Mortgage renewal will not be a good time for Canada's borrowers…
Variable-rate mortgage holders who have recently purchased their homes will be especially burdened by the prevailing rate-hike environment, according to Bank of Canada senior deputy governor Carolyn Rogers.
“Borrowers with a variable-rate mortgage will already have seen a significant increase in their monthly payments if their payments are also variable,” Rogers said in her prepared remarks for the Young Canadians in Finance group.
Even homeowners who hold fixed-rate mortgages might not remain unscathed by higher payments come renewal time, “depending on when they took out their mortgage and whether they have room to extend their amortization period,” Rogers said.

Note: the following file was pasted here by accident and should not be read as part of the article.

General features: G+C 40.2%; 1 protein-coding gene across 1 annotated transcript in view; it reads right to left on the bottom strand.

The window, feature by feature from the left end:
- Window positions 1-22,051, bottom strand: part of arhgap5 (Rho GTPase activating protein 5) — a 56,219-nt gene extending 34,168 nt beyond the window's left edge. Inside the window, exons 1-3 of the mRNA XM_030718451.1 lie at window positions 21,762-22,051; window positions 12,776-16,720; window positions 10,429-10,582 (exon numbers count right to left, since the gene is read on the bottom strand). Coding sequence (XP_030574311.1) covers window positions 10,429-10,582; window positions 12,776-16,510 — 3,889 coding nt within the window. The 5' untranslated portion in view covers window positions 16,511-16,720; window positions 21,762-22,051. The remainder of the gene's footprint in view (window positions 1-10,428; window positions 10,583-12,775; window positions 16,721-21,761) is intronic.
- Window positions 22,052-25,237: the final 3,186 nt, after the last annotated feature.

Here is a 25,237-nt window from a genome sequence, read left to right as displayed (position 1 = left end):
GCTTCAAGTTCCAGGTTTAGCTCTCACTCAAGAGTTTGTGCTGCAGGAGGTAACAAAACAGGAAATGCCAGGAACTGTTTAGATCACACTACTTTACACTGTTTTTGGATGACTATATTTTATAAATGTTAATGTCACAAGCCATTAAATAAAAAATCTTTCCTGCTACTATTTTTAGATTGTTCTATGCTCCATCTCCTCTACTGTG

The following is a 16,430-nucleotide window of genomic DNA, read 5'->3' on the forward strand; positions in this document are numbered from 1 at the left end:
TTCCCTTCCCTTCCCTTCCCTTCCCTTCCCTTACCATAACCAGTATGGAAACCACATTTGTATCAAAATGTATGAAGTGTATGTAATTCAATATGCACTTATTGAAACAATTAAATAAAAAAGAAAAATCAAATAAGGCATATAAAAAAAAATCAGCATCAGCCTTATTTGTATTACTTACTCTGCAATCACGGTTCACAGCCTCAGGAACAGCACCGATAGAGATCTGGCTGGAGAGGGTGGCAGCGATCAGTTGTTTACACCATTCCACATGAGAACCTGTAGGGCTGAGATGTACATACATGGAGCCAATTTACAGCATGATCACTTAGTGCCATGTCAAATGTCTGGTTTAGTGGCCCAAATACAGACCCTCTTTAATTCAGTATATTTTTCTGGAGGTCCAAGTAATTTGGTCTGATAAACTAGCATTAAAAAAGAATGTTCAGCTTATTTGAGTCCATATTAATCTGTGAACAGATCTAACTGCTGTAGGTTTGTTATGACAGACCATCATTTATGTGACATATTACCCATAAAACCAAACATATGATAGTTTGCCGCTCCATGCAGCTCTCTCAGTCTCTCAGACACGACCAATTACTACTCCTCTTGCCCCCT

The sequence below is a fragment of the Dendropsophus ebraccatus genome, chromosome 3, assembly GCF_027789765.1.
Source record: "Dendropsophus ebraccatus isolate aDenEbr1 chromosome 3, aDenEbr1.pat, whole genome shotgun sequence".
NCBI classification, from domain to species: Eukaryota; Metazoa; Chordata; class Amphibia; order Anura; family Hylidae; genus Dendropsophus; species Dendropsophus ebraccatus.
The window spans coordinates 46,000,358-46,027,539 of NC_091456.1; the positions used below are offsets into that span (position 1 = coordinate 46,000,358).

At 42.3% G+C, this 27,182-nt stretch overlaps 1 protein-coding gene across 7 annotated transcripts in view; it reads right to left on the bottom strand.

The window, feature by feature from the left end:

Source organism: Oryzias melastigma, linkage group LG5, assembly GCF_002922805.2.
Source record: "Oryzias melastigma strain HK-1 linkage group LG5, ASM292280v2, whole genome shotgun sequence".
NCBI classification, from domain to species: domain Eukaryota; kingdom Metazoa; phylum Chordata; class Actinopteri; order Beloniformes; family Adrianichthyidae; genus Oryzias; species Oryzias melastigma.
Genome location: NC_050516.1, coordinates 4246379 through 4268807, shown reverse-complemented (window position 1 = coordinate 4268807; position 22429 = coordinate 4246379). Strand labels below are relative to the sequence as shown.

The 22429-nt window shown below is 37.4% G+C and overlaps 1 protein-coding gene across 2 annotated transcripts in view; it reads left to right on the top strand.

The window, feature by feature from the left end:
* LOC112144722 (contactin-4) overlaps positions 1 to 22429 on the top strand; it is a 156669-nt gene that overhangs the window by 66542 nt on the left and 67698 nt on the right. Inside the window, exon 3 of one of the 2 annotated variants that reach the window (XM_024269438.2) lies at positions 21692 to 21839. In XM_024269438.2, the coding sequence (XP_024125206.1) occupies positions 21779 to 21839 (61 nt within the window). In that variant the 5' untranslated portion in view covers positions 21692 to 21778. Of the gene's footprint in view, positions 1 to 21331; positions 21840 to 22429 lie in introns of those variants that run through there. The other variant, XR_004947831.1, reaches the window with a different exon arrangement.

“The bottom line is that mortgage costs for some Canadians have already increased, and they will likely increase for others in time, making homeownership more expensive.”
Read more: How heavily are rate hikes weighing on BC’s mortgage holders?
Rogers acknowledged the delicate interplay between ensuring affordability in the short-term and in the long run.
“We need to lower house prices to restore balance to Canada’s housing market and make home ownership more affordable for more Canadians,” Rogers said. “But lower house prices may add stress for those people who purchased recently. They will have reduced equity, and this may limit their options to refinance.”
Still, Rogers expressed a belief that Canadian consumers will be able to power through this crisis era, rate hikes notwithstanding.
“We are not expecting a severe economic downturn with the kind of large job losses typical of past recessions,” Rogers assured. “We don’t want this transition to be more difficult than it has to be. But higher interest rates in the short term will bring inflation down in the long term. Canadians are looking for ways to protect themselves from rising prices, and we are working to protect them from entrenched inflation.”